- weakness, tiredness or light-headedness
- rapid heartbeat and breathing
- pale skin
- sore tongue
- easy bruising or bleeding, including bleeding gums
- stomach upset and weight loss
- diarrhea or constipation
If the deficiency is not corrected, it can damage the nerve cells. If this happens, vitamin B12 deficiency effects may include:
- tingling or numbness in fingers and toes
- difficulty walking
- mood changes or depression
- memory loss, disorientation, and dementia
It’s important to note that vitamin B-12 can only be absorbed in the small intestine, and due to common intestinal ailments, even meat eaters who consume high levels of B-12 can’t absorb it well in their gut.
The cheapest and most commonly available form of vitamin B-12 on the market is the synthetic form that’s actually bound to a cyanide molecule (yes, the poison). It’s called cyanocobalamn, and you’ll find it in all the big warehouse grocery stores.
Cyanocobalamin is a cheap, synthetic chemical made by men and women in a laboratory. You won’t find this form in nature. The proper form of vitamin B-12 to supplement is called methylcobalamin. This is the form that exists in nature, and is ready for your body to put to immediate use. Methylcobalamin has several key advantages over cyanocobalamin:
* Better absorption
* Better retention in tissues
* No cyanide
There are really only three methods for absorbing vitamin B-12 that reliably work:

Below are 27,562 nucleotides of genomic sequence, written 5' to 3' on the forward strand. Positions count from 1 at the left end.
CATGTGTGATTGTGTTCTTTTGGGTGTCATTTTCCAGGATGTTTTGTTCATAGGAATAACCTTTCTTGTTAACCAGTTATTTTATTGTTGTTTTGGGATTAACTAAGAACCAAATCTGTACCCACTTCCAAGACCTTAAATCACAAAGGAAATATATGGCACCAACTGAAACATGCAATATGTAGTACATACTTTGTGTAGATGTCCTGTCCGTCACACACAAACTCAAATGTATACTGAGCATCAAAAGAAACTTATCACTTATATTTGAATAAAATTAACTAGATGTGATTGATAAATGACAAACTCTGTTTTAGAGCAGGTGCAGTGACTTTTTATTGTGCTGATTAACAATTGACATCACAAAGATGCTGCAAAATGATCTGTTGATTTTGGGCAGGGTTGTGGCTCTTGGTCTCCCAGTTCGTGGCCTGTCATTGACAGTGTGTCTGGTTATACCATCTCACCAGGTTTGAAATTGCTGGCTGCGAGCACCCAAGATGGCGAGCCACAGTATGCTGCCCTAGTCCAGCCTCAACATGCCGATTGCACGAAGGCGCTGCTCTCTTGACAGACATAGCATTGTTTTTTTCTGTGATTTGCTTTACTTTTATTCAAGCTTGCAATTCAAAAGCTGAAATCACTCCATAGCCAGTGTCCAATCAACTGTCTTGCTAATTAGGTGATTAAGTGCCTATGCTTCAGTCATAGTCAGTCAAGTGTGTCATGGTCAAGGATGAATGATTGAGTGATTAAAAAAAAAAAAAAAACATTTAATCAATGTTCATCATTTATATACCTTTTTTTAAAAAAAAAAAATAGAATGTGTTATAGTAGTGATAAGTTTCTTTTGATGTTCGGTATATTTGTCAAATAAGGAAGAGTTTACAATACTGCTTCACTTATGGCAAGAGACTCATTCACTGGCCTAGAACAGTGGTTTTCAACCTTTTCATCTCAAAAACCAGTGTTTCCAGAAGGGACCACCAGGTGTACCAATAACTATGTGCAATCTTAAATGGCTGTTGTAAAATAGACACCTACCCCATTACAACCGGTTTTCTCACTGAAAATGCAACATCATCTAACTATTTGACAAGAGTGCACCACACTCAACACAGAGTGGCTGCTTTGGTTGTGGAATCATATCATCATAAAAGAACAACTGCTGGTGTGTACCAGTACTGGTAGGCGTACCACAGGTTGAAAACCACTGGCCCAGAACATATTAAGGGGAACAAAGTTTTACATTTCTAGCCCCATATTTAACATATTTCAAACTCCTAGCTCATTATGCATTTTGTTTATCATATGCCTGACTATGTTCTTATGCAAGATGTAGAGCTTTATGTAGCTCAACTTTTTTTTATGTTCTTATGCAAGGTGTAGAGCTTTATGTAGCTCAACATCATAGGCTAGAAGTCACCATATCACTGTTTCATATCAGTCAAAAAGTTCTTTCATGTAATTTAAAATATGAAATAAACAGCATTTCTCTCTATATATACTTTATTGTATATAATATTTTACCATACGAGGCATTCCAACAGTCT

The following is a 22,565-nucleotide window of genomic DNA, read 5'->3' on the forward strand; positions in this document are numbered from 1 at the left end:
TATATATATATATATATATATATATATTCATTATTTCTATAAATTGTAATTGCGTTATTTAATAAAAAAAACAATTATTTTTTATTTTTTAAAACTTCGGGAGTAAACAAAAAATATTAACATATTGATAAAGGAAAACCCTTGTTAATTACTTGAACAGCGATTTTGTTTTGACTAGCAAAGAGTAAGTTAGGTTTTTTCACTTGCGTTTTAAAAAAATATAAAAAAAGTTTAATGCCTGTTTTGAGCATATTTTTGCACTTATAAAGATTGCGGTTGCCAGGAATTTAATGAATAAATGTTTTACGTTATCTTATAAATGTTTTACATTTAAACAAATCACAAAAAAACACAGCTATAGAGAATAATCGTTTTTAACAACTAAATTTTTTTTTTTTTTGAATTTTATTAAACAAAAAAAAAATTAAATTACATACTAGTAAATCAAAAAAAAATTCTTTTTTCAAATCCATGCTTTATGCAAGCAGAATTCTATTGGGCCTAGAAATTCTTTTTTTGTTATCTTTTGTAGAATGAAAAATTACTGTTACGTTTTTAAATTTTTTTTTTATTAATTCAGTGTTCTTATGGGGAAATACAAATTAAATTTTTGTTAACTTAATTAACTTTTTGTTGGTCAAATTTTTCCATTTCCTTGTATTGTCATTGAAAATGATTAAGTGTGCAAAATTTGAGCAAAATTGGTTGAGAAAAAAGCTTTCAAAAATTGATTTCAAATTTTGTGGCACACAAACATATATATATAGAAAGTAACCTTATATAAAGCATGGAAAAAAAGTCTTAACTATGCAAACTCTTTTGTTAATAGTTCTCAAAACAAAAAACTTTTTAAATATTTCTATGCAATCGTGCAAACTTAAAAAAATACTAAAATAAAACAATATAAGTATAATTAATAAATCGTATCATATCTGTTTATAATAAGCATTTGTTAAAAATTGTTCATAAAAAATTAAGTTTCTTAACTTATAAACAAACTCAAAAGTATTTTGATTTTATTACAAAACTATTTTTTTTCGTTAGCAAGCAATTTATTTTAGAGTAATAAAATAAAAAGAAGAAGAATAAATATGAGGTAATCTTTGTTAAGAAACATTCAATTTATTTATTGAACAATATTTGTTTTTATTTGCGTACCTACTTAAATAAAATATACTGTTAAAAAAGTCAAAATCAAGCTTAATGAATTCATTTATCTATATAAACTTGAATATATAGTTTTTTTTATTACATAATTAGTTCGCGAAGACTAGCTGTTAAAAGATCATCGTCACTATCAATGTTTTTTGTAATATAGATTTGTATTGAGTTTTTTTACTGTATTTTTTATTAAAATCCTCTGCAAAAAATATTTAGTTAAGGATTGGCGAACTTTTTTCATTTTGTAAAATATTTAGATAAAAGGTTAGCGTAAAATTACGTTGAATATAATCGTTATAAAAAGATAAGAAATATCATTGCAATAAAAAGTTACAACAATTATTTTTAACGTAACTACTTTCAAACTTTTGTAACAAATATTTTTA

An easy remedy is to just take a sublingual (under the tongue) Methyl B12 tablet or liquid. They dissolve fast, and some are berry flavored. Just make sure it’s only methyl B12, not anything else you don’t really need. Remember my article on Folic Acid and all those studies; unless you’re pregnant or breast-feeding (which I’m sure most guys aren’t) then you don’t need extra folic acid. Just eat some spinach for Pete’s sake!
A great side effect I’ve personally noticed of the B12 supplementation is more energy and a faster metabolism.
So, in conclusion, it’s a simple blood test if you’re really not sure if you’re low in B12 or not. I had them check it when I went in for a physical for work, along with a list of other things I wanted them to check just in case like an EKG for my heart and checking for low iron (ferritin levels), etc.
The bottom line is – take your health into your own hands. Your doctor should have no problem checking things for you, that’s what they’re there for. Mine actually commended me on doing my homework and getting educated about my own health. Besides, if you don’t do it, who will?
These statements have not been evaluated by the FDA and are not intended to diagnose, treat or cure any diseases. As with everything, check with your doctor first. All content is provided for general information only and should not be treated as a substitute for the medical advice of your own doctor or any other health care professional. Shauna Carpenter is not responsible or liable for any diagnosis made by a user based on the content of her personal WordPress blog. Shauna Carpenter does not endorse any commercial product(s) or service(s) mentioned, and is not paid by any of the sites or people mentioned.